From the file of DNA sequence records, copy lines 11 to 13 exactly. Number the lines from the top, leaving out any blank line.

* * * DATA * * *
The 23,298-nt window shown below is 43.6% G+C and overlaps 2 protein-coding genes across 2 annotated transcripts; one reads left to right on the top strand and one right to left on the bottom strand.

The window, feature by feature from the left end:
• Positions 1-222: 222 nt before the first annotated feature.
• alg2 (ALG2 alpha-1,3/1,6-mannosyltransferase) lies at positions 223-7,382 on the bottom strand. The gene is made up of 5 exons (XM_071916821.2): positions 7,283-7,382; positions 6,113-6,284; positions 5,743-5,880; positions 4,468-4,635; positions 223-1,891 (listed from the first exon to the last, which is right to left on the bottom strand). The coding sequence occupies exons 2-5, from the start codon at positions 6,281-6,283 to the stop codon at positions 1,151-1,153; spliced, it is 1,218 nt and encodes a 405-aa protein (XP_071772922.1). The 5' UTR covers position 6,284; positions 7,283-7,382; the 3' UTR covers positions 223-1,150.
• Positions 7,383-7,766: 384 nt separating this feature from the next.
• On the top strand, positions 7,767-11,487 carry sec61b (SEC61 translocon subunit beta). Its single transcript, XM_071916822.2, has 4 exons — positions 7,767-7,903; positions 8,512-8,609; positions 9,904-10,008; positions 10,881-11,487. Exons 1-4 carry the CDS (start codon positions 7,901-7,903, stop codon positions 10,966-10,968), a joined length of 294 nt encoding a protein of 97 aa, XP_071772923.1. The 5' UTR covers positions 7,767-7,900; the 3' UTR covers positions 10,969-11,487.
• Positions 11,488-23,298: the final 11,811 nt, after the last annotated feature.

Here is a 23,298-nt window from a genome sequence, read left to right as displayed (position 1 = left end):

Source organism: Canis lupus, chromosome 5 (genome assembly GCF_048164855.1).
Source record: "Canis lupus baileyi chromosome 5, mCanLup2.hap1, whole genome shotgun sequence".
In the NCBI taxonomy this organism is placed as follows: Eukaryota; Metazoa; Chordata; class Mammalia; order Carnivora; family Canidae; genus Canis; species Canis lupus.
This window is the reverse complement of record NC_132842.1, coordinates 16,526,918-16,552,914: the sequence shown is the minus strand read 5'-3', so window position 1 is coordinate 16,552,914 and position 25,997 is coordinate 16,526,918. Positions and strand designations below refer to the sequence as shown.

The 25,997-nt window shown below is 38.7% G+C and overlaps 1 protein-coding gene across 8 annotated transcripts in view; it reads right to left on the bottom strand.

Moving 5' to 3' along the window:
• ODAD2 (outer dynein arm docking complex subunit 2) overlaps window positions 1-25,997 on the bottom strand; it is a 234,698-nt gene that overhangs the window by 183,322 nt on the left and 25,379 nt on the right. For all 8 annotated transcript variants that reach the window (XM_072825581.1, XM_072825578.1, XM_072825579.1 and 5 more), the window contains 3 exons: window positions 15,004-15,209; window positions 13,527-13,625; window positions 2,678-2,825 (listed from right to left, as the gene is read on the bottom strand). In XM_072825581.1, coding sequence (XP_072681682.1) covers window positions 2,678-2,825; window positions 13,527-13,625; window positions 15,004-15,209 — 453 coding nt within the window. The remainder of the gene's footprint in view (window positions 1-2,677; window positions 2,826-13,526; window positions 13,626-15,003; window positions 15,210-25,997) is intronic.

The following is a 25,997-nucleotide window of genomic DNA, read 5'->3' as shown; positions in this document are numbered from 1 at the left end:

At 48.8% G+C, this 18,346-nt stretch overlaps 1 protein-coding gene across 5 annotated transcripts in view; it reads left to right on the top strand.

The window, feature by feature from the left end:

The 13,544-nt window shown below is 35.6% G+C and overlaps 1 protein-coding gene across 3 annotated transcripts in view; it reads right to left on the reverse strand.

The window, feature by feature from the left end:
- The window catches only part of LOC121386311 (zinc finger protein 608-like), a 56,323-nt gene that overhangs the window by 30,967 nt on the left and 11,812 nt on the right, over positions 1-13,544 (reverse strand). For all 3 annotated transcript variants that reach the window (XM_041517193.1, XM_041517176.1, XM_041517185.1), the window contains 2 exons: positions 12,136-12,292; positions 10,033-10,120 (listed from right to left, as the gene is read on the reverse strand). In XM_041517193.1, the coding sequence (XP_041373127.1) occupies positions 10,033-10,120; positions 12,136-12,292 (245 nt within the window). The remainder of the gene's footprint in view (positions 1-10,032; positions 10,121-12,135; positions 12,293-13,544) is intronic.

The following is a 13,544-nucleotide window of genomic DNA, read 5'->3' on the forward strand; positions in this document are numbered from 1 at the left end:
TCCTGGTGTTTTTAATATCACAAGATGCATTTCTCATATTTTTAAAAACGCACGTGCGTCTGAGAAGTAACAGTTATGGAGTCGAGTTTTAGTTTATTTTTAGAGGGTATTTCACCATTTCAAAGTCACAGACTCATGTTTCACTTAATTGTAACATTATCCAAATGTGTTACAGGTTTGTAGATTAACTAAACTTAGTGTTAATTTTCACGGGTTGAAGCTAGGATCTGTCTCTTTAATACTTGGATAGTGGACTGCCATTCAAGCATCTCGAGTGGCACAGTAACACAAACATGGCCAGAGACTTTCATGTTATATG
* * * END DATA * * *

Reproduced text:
In the NCBI taxonomy this organism is placed as follows: Eukaryota; Metazoa; Chordata; class Mammalia; order Carnivora; family Canidae; genus Canis; species Canis lupus.
This window is the reverse complement of record NC_132842.1, coordinates 16,526,918-16,552,914: the sequence shown is the minus strand read 5'-3', so window position 1 is coordinate 16,552,914 and position 25,997 is coordinate 16,526,918. Positions and strand designations below refer to the sequence as shown.

The 25,997-nt window shown below is 38.7% G+C and overlaps 1 protein-coding gene across 8 annotated transcripts in view; it reads right to left on the bottom strand.